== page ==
Before the Sandman came calling, Marilyn Monroe would envelop herself in a nimbus of Chanel No 5. I, too, like to make an effort for the Prince of Dreams, but by slipping into something a little less revealing, namely the thickest, warmest flannel PJs south of Ice Station Zebra.
I’m not a fair weather flannel lover – you’ll find me sporting them in high summer, at home or abroad. I take the kind of warm comfort from flannel that others do from a nightcap. So you can imagine my horror when I read that Britain is becoming a nation of nocturnal “nudies”.
As a bona fide self-swaddler, my night attire also includes matching bed socks and a velvet-lined eye mask. I’m only a few kevlar fibres away from being able to report for duty on the set of The Hurt Locker. Who are these private exhibitionists who do not follow the dress code when arriving at the Land of Nod? Well, whoever they are, they are growing in numbers. Soon there could be a naked army of sleepwalkers.
A new survey of European sleepwear habits, carried out by pollsters Ipso for Cotton USA, revealed last week that almost 25 per cent of people in Britain sleep in the nude, leading Europe in the number of people who slip between the sheets in nothing but their birthday suit. At the other end of the scale, the Italians never shirk their sartorial responsibilities and are twice as likely to dress in pyjamas for bed than we are.
The fact that, as a nation, our pyjama tops are now unbuttoned, with one leg of the bottoms already whipped off, strikes me as rather upsetting, particularly as we in Britain have enjoyed a long, languid snuggle with pyjamas, ever since the first staff of the East India Company pulled on a pair in the early 17th century.
While the word originally derives from the Persian for “leg garment”, the British encountered the phrase in Hindu while in India. The loose-fitting “paiijama” trouser first arrived in England in the mid-17th century in the wooden chests of returning staff, though it failed to dislodge the night shirt from under the nation’s pillow.
Yet the pyjama is nothing if not persistent and reappeared around the 1870s when colonials from the Raj returned to Britain bringing with them a vogue for all things eastern. Over the next 100 years, the pyjama wrapped its arms around the nation’s heart and in the 1970s sales rose to their peak, with the striped pyjama made particularly famous by Morecambe and Wise and their less-than-traditional bedtime regime. During the 20th century, the pyjama became a fashion item, with silk pjs being very much the thing at parties in the 1920s.
Over the decades, the pyjama has occasionally strolled out of the bedroom and attempted to ingratiate itself into our daytime wardrobe as an eccentric form of “work wear”, a look pioneered by Hugh Hefner who edited his magazine, Playboy, while wearing dark silk monogrammed pjs, a garment he could easily remove when required to entertain the next aspiring model.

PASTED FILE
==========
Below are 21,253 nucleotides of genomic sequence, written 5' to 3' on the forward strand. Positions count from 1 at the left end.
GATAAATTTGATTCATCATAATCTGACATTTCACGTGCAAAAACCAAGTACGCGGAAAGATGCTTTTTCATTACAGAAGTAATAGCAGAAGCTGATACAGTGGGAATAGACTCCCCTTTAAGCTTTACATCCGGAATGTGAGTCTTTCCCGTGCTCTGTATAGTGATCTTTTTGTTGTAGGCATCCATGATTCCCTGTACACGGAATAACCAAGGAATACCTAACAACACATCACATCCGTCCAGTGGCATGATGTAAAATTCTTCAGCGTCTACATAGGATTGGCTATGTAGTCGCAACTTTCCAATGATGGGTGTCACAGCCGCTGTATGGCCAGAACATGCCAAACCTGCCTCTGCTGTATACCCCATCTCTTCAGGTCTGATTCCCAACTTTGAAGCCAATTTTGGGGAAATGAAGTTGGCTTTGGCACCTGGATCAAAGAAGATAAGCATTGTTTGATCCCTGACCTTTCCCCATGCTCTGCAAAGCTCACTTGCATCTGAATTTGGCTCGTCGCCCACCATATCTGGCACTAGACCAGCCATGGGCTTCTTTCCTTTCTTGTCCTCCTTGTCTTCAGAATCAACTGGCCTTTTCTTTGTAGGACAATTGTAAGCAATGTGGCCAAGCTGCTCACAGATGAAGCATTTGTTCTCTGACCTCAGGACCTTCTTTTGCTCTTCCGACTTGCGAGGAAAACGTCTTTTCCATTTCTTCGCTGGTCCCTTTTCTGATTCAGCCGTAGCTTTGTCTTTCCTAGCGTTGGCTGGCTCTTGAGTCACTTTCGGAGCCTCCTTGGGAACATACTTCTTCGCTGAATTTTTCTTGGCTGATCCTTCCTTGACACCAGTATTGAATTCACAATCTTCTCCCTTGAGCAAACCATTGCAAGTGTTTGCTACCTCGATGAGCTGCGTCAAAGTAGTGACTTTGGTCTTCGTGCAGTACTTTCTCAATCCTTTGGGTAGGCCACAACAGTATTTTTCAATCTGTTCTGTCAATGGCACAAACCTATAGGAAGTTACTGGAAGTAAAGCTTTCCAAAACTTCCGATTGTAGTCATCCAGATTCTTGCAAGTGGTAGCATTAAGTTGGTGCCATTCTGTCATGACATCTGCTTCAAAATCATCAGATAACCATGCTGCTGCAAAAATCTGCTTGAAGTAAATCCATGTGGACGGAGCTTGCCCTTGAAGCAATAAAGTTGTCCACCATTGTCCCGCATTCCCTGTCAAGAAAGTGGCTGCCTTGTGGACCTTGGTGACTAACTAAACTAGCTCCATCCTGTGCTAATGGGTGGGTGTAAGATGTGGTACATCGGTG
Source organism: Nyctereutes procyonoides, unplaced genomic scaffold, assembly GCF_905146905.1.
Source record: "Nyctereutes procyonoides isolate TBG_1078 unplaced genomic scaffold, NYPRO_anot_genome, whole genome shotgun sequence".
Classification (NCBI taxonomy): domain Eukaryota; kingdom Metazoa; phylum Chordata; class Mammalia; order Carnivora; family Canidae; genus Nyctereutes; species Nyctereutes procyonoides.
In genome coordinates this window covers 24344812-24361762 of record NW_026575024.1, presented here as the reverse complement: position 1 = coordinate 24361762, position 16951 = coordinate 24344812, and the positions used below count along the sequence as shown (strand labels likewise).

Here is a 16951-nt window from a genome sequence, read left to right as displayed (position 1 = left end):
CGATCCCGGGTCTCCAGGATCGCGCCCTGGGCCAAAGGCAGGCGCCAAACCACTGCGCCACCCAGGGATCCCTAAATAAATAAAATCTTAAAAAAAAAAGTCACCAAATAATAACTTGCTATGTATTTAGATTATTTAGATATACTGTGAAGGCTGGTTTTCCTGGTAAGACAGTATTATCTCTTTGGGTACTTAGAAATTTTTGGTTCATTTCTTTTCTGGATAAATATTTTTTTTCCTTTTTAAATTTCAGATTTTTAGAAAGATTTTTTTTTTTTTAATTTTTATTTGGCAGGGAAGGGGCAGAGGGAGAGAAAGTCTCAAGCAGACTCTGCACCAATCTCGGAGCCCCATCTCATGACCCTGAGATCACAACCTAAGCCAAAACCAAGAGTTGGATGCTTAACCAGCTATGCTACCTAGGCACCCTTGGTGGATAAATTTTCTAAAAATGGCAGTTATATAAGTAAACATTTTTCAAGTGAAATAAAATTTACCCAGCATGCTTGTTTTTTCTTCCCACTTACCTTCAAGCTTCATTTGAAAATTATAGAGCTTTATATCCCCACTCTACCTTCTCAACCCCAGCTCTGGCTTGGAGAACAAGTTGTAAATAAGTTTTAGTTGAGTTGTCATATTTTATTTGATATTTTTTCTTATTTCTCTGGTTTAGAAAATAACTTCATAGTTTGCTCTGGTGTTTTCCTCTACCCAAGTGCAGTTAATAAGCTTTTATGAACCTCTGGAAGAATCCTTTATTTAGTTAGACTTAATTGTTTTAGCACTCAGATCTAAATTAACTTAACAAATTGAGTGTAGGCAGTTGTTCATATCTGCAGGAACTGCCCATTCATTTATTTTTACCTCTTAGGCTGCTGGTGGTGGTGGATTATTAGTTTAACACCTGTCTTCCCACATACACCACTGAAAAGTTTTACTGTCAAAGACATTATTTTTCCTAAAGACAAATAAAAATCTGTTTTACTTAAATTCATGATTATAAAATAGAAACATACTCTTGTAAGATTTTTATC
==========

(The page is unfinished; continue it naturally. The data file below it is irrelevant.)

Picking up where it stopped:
The artist Julian Schnabel revealed his bedroom secrets when he attended elegant parties in his paint-spattered silk jim-jams. Some writers are content to toil in their nightwear – Shelby Foote said he wrote most of his celebrated three-volume history of the American civil war while in pajamas, as they spell it across the Atlantic.
In recent years, the pyjama has strolled too far and has been seen so frequently in Tesco that it has now been banned, while their appearance at school gates in Middlesbrough prompted headteachers at 11 schools to write to parents advising them on suitable attire. Perhaps this might explain the new survey – some people are simply forgetting the purpose for which pyjamas were designed.
There is also evidence that the fate of pyjamas is not quite as dire as the survey would have us believe, as Debenhams last week insisted that sales were up.
Lizzie Singleton, a company spokeswoman said: “Our sleepwear sales are on the rise and not showing any signs of slowing down, with sales up 10 per cent compared with last year. At the end of a long, hard day our customers still want to pop on a cosy pair of pyjamas when they hit the hay.”
Pity it is a “hay ride” from which I’ve just been evicted. A recent laundry malfunction has had me teetering on the brink of despair. My coterie of flannel PJs went into the usual wash and came out three inches shorter and three inches narrower. When I stepped into a pair that night I resembled Billy Bunter after a tuck shop binge.
After staring into the blue-lit abyss of online shopping portals the world over, it became apparent that flannel pyjamas are out of season right now, which means only one thing: no sleep until September.